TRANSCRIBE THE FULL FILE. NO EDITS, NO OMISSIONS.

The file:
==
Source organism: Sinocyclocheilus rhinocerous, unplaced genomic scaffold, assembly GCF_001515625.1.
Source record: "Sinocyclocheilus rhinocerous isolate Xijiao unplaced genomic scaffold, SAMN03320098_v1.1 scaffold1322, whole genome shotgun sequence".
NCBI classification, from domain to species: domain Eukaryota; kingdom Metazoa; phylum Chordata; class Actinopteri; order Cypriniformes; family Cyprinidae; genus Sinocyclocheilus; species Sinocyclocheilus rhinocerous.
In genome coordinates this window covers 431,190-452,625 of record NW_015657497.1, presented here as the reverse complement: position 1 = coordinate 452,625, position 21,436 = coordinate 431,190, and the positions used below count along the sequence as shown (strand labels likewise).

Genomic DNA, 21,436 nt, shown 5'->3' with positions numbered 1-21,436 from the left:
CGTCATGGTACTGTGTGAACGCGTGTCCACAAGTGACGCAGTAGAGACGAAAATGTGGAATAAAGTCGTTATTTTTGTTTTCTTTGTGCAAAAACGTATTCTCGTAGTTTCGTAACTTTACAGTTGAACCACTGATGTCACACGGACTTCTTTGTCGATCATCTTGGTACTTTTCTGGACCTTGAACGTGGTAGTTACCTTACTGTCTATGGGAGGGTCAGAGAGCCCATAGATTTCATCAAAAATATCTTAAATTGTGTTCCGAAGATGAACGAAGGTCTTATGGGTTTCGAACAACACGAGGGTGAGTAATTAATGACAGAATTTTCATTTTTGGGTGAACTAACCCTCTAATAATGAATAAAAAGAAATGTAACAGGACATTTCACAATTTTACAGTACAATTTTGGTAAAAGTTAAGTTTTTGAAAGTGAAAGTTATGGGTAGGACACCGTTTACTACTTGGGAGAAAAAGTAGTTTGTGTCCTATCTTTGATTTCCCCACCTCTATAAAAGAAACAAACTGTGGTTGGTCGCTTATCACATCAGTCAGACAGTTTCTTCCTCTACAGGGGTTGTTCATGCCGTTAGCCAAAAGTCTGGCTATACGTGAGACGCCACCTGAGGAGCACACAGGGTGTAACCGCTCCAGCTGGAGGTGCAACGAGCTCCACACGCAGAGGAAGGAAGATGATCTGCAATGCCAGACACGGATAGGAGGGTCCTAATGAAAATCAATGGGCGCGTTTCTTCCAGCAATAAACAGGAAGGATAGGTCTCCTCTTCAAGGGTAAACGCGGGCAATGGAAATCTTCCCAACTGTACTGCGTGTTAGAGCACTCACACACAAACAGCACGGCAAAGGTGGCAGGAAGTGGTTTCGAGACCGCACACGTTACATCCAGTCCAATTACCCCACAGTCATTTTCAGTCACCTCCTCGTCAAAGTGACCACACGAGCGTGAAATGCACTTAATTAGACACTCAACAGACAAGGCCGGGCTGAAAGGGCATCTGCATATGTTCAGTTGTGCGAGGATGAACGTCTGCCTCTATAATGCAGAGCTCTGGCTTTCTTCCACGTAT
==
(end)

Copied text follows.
Source organism: Sinocyclocheilus rhinocerous, unplaced genomic scaffold, assembly GCF_001515625.1.
Source record: "Sinocyclocheilus rhinocerous isolate Xijiao unplaced genomic scaffold, SAMN03320098_v1.1 scaffold1322, whole genome shotgun sequence".
NCBI classification, from domain to species: domain Eukaryota; kingdom Metazoa; phylum Chordata; class Actinopteri; order Cypriniformes; family Cyprinidae; genus Sinocyclocheilus; species Sinocyclocheilus rhinocerous.
In genome coordinates this window covers 431,190-452,625 of record NW_015657497.1, presented here as the reverse complement: position 1 = coordinate 452,625, position 21,436 = coordinate 431,190, and the positions used below count along the sequence as shown (strand labels likewise).

Genomic DNA, 21,436 nt, shown 5'->3' with positions numbered 1-21,436 from the left:
CGTCATGGTACTGTGTGAACGCGTGTCCACAAGTGACGCAGTAGAGACGAAAATGTGGAATAAAGTCGTTATTTTTGTTTTCTTTGTGCAAAAACGTATTCTCGTAGTTTCGTAACTTTACAGTTGAACCACTGATGTCACACGGACTTCTTTGTCGATCATCTTGGTACTTTTCTGGACCTTGAACGTGGTAGTTACCTTACTGTCTATGGGAGGGTCAGAGAGCCCATAGATTTCATCAAAAATATCTTAAATTGTGTTCCGAAGATGAACGAAGGTCTTATGGGTTTCGAACAACACGAGGGTGAGTAATTAATGACAGAATTTTCATTTTTGGGTGAACTAACCCTCTAATAATGAATAAAAAGAAATGTAACAGGACATTTCACAATTTTACAGTACAATTTTGGTAAAAGTTAAGTTTTTGAAAGTGAAAGTTATGGGTAGGACACCGTTTACTACTTGGGAGAAAAAGTAGTTTGTGTCCTATCTTTGATTTCCCCACCTCTATAAAAGAAACAAACTGTGGTTGGTCGCTTATCACATCAGTCAGACAGTTTCTTCCTCTACAGGGGTTGTTCATGCCGTTAGCCAAAAGTCTGGCTATACGTGAGACGCCACCTGAGGAGCACACAGGGTGTAACCGCTCCAGCTGGAGGTGCAACGAGCTCCACACGCAGAGGAAGGAAGATGATCTGCAATGCCAGACACGGATAGGAGGGTCCTAATGAAAATCAATGGGCGCGTTTCTTCCAGCAATAAACAGGAAGGATAGGTCTCCTCTTCAAGGGTAAACGCGGGCAATGGAAATCTTCCCAACTGTACTGCGTGTTAGAGCACTCACACACAAACAGCACGGCAAAGGTGGCAGGAAGTGGTTTCGAGACCGCACACGTTACATCCAGTCCAATTACCCCACAGTCATTTTCAGTCACCTCCTCGTCAAAGTGACCACACGAGCGTGAAATGCACTTAATTAGACACTCAACAGACAAGGCCGGGCTGAAAGGGCATCTGCATATGTTCAGTTGTGCGAGGATGAACGTCTGCCTCTATAATGCAGAGCTCTGGCTTTCTTCCACGTAT